Every day there are stories of startups paying employees in company stock. Many employees in established public companies also have the option to invest in the company’s stock either in their 401K plan or to buy shares on the open market. While conventional wisdom may be to invest in what you know, investing heavily in the company you work for is not a great idea.
But why you ask? Isn’t getting paid in stock a great way to get rich? Yes, you’re correct that if you get in early at a great start up like Facebook, then maybe you can strike it rich, but for every person that does land at Facebook, there are thousands, if not millions of people that don’t. And it’s for that reason that you need to be prepared.
Great investors diversify and investing in the company for work for is not diversification. Think about it, who pays your salary? Your company. Who pays for your benefits? Probably your company. Starting to see the picture? Investing in the company you work for is just doubling down on your dependency to them.
[perfectpullquote align=”full” cite=”” link=”” color=”” class=”pullquote-green” size=””]Great investors diversify and investing in the company for work for is not diversification.[/perfectpullquote]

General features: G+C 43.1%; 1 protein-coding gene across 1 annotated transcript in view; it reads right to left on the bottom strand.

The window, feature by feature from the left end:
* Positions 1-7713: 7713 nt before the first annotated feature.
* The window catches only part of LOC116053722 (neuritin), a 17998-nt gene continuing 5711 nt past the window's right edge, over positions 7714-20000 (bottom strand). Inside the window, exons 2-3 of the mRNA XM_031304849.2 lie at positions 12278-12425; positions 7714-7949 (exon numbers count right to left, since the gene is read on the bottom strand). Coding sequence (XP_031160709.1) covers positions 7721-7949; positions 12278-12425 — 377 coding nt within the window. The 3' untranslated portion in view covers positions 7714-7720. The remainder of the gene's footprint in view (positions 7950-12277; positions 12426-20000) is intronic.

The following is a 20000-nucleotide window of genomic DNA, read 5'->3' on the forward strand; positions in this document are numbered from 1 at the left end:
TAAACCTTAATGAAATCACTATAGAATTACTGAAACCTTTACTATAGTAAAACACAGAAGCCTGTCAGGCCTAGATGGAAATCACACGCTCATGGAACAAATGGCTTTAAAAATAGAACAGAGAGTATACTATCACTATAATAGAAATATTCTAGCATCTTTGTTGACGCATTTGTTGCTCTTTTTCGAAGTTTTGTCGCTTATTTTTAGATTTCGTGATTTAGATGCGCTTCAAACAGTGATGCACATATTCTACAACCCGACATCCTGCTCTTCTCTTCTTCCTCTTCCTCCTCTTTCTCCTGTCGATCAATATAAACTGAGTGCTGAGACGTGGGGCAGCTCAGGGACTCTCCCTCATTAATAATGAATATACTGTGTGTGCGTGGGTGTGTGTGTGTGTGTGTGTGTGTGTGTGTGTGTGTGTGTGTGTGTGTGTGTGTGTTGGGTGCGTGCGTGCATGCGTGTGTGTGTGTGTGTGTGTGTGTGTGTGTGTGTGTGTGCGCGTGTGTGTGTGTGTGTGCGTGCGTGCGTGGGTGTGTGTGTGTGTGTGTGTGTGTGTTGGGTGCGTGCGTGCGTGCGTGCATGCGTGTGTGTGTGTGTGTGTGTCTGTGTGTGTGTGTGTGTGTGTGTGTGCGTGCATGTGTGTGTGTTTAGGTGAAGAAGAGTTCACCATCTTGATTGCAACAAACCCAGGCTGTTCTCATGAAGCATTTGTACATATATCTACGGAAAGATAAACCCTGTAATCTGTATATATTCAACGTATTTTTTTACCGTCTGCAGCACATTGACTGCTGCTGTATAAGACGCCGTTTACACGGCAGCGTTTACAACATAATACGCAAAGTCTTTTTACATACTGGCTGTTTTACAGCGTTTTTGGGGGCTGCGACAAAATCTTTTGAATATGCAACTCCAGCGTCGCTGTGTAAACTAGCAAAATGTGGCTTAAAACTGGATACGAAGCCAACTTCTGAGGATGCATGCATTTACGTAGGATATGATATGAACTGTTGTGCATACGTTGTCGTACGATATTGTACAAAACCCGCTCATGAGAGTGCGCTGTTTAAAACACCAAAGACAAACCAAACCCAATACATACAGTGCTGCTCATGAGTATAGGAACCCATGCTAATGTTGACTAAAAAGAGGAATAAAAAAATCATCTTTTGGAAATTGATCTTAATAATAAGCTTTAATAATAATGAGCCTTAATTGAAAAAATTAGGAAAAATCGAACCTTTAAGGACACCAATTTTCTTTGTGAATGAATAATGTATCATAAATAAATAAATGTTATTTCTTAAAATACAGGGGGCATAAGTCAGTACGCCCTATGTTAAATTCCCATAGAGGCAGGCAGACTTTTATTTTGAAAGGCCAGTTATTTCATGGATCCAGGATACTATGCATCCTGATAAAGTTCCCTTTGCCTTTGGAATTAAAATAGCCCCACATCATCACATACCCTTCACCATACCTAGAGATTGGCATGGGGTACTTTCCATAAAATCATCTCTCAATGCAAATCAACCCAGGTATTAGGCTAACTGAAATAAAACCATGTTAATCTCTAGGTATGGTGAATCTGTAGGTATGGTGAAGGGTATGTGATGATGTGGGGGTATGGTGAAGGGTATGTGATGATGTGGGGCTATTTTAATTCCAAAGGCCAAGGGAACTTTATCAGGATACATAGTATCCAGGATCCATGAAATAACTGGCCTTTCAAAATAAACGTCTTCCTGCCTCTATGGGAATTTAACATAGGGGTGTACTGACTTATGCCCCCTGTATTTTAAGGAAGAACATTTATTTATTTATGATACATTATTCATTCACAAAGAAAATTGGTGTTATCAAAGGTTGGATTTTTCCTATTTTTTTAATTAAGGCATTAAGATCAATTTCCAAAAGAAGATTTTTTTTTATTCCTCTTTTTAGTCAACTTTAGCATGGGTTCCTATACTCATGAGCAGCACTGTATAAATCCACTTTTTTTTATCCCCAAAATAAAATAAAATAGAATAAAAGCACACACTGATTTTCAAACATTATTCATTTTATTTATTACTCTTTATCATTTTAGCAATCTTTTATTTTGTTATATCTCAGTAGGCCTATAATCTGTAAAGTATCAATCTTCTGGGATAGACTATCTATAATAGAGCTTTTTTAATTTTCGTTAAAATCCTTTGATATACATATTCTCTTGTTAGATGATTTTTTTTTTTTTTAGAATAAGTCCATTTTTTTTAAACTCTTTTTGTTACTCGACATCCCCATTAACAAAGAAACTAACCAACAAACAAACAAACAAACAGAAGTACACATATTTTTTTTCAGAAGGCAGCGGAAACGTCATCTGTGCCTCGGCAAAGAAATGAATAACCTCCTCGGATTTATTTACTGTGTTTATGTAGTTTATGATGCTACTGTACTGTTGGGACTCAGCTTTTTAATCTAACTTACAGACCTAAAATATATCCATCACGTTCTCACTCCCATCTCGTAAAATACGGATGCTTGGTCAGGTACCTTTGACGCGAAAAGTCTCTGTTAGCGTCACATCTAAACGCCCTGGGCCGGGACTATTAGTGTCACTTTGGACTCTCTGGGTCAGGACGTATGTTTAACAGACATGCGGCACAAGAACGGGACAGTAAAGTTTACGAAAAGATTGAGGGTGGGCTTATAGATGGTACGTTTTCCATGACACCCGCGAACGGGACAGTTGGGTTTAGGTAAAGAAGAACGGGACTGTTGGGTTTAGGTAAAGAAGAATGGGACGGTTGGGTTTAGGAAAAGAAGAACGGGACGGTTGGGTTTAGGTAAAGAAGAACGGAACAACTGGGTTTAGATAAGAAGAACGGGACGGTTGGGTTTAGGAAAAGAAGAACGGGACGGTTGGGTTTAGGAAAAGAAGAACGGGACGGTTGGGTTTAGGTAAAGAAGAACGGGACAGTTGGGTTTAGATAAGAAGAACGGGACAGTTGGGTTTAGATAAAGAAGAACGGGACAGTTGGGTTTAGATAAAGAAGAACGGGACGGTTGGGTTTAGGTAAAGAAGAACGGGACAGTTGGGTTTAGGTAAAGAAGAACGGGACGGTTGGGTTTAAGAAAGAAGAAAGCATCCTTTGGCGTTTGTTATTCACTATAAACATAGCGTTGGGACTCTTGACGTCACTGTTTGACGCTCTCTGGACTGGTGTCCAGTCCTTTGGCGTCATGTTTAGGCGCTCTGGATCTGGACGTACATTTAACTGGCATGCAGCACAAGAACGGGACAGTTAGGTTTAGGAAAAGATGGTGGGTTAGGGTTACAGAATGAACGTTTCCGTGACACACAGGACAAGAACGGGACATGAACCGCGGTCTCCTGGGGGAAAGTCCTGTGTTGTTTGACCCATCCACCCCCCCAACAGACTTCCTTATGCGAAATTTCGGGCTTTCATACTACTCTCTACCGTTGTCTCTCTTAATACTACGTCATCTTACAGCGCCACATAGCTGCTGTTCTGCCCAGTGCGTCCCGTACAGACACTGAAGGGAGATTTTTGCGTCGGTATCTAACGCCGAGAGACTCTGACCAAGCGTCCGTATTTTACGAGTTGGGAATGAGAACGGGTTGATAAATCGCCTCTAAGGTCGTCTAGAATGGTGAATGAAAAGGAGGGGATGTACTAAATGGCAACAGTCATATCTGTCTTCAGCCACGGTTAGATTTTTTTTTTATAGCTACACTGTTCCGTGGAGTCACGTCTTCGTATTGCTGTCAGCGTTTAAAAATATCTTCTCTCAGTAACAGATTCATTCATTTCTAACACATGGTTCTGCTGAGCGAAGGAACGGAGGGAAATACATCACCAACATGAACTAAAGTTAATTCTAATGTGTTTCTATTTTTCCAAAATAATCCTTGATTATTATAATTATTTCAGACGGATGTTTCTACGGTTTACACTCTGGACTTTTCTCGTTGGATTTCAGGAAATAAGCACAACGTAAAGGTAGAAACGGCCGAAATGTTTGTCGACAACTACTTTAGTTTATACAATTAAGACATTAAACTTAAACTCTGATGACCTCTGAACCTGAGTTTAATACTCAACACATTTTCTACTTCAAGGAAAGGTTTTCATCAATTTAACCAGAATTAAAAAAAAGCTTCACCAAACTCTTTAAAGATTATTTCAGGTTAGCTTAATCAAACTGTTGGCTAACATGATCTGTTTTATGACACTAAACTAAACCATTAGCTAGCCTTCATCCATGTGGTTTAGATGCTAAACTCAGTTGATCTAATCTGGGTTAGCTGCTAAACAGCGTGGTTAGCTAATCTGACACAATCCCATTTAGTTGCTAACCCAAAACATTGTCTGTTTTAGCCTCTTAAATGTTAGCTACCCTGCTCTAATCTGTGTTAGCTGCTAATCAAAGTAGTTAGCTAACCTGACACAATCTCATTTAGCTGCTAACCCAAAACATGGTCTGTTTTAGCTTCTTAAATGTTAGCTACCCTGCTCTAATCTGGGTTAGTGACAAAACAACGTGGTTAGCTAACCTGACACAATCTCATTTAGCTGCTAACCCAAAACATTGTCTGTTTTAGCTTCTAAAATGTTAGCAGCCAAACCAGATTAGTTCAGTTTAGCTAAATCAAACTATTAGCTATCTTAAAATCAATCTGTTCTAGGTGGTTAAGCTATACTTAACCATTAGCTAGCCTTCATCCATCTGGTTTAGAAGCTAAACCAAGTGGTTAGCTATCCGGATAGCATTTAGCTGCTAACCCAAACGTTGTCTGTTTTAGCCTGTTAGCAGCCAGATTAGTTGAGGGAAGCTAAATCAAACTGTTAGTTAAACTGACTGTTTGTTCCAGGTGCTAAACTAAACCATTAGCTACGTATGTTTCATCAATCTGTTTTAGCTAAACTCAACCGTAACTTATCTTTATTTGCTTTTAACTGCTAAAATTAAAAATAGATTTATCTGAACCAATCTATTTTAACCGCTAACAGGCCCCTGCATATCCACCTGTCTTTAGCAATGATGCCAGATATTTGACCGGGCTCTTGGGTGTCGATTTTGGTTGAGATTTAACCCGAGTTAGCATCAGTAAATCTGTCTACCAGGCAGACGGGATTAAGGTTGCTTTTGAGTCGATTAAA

If you have a majority of your retirement or savings invested in company stock and the company goes bankrupt, not only do you lose your job you lose your savings and retirement as well. If you think the chances of this are slim, just ask the employees of Enron. Think Enron was a one-time disaster and companies don’t go bankrupt that often? Well, sorry to be the barer of bad news, but there have already been 9 retailers that have closed this year, and there is probably more on the way. Now, I’m not trying to be a Debbie Downer, I’m just being realistic. All companies don’t stay in business forever, so linking all your finances to one is a bad idea.
While you can probably find a new job quickly, it is very difficult to recover from a substantial loss in your investments. Even worse, if you aren’t able to find work quickly, you won’t have your investments to help cover the lost income.
While investing in the company you work for may be tempting, I don’t recommend it. If you’ve read this and still want to invest, then limit your investment to a small portion of your portfolio. Under 5% is probably a safe bet. That way a total loss won’t be too detrimental to your long-term goals.